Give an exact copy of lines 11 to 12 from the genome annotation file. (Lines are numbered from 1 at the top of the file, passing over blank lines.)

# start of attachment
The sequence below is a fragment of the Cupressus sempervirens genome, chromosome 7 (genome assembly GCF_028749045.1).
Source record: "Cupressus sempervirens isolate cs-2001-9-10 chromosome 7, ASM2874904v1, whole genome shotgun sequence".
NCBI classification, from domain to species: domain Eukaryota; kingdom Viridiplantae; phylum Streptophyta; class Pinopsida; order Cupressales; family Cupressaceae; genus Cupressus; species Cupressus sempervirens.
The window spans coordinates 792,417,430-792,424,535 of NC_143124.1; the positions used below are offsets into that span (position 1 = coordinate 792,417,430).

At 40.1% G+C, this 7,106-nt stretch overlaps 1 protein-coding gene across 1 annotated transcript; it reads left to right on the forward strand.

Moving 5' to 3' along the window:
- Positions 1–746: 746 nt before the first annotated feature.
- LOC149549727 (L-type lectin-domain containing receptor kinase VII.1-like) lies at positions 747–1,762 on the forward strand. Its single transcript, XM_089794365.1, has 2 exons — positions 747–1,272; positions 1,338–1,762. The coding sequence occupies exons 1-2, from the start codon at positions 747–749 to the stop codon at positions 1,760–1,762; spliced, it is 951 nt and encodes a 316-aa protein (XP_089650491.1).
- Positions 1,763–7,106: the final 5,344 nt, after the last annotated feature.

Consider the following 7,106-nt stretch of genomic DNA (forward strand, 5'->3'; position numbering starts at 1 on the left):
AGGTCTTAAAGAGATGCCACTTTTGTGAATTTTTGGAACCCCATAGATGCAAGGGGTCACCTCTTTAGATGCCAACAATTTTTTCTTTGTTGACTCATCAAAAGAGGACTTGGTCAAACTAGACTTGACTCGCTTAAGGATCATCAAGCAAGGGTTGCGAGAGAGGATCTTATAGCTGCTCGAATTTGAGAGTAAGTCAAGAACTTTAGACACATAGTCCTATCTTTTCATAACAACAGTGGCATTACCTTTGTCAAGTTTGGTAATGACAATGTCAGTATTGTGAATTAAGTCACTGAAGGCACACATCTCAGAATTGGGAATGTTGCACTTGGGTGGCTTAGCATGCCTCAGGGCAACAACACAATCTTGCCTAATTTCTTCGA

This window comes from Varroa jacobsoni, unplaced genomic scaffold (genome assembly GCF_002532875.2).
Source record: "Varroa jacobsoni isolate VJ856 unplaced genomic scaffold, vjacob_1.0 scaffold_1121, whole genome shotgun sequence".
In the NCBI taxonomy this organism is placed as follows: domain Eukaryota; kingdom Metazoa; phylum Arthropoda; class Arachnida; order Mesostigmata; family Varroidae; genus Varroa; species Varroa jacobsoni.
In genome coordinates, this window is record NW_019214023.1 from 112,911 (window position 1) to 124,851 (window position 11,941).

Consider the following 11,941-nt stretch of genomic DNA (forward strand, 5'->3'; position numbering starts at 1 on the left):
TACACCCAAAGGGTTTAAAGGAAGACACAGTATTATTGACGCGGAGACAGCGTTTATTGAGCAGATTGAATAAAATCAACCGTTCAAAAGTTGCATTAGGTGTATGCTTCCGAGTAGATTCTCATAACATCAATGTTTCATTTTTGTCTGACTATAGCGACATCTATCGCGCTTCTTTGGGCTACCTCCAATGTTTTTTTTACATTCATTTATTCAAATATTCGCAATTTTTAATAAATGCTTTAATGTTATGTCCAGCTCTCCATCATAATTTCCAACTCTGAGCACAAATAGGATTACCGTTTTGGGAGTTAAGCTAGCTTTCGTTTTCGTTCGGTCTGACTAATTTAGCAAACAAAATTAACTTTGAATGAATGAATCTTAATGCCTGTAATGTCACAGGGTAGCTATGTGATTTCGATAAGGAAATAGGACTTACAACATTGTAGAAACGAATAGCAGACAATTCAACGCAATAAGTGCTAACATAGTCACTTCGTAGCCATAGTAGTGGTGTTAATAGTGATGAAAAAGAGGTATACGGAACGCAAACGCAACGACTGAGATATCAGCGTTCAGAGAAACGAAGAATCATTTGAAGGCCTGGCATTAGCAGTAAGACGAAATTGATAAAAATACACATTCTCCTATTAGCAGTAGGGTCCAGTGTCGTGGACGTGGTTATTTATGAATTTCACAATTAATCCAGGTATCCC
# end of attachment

AGGTCTTAAAGAGATGCCACTTTTGTGAATTTTTGGAACCCCATAGATGCAAGGGGTCACCTCTTTAGATGCCAACAATTTTTTCTTTGTTGACTCATCAAAAGAGGACTTGGTCAAACTAGACTTGACTCGCTTAAGGATCATCAAGCAAGGGTTGCGAGAGAGGATCTTATAGCTGCTCGAATTTGAGAGTAAGTCAAGAACTTTAGACACATAGTCCTATCTTTTCATAACAACAGTGGCATTACCTTTGTCAAGTTTGGTAATGACAATGTCAGTATTGTGAATTAAGTCACTGAAGGCACACATCTCAGAATTGGGAATGTTGCACTTGGGTGGCTTAGCATGCCTCAGGGCAACAACACAATCTTGCCTAATTTCTTCGA

This window comes from Varroa jacobsoni, unplaced genomic scaffold (genome assembly GCF_002532875.2).